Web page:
Premiering last spring, AMC’s “The Killing” is an adaptation of a Danish serial crime drama of the same name and explores the Seattle, Wash. murder of 17-year-old Rosie Larsen.
The 45-minute episodes follow three interwoven storylines: the police investigation, the murder’s effect on the Larsen family and the inner workings of a political campaign whose mayoral candidate becomes increasingly connected to Rosie’s death. The masterfully crafted storylines transition seamlessly and make “The Killing” distinct from the procedural crime dramas to which we’ve become accustomed, using rainy Seattle as a fitting backdrop for the darkness of the show’s themes.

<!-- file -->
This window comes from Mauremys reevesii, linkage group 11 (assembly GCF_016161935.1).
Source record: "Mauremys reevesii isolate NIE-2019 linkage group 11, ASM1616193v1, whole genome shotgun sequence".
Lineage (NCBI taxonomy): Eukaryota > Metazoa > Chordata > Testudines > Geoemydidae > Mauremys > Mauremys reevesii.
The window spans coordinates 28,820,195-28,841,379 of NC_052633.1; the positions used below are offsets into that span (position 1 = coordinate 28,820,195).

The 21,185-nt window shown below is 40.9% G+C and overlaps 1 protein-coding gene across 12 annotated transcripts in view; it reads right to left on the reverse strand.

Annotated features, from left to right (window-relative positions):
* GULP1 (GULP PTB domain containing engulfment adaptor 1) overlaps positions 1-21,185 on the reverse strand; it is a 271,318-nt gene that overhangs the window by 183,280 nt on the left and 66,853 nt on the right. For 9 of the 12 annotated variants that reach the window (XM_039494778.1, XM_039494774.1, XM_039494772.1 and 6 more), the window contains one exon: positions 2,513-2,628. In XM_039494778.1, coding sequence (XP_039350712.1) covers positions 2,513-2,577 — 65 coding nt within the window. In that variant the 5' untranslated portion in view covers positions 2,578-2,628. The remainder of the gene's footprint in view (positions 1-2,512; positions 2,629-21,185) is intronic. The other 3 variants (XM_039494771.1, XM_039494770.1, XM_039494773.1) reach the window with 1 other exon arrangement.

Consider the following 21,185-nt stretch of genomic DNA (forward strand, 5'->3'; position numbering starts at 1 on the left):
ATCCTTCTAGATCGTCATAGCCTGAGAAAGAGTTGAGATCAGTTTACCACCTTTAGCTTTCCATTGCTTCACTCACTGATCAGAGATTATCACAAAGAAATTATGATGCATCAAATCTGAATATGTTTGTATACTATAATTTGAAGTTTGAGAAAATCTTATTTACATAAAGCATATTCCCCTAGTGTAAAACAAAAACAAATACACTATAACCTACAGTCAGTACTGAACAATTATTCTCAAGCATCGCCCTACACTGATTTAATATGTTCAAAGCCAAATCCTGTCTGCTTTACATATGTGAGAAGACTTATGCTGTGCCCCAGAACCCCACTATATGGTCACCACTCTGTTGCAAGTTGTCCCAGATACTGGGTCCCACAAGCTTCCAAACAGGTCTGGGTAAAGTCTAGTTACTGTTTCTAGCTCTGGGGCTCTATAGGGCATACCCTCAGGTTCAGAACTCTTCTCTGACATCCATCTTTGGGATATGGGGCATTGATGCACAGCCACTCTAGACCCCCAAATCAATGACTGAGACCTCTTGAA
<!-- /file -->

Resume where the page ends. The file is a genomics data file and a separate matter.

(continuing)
The first-season focus on one specific murder paired with the slow-building intensity of the action allows the writers and actors to truly explore the depths of the show’s principal characters. Sarah Linden, a job-obsessed homicide detective played by a stoic Mireille Enos, is newly partnered with Stephen Holder (Joel Kinnaman), an ex-narcotics cop with a dark past. As the detectives peel back the layers of the mystery of Rosie’s murder, viewers are simultaneously exposed to the secrets of the other characters through the plotline’s fluctuations.
The action progresses unhurriedly, but the story is gripping and the characters complex. Season one’s finale leaves the question of Rosie’s killer unanswered but implies a new suspect, generating several fresh uncertainties.
Season two of “The Killing” kicked off on Sunday April 1 with a two-hour premiere, and is definitely worth checking out for lovers of shows like “Law & Order” and “Criminal Minds.” Season one is available on Netflix.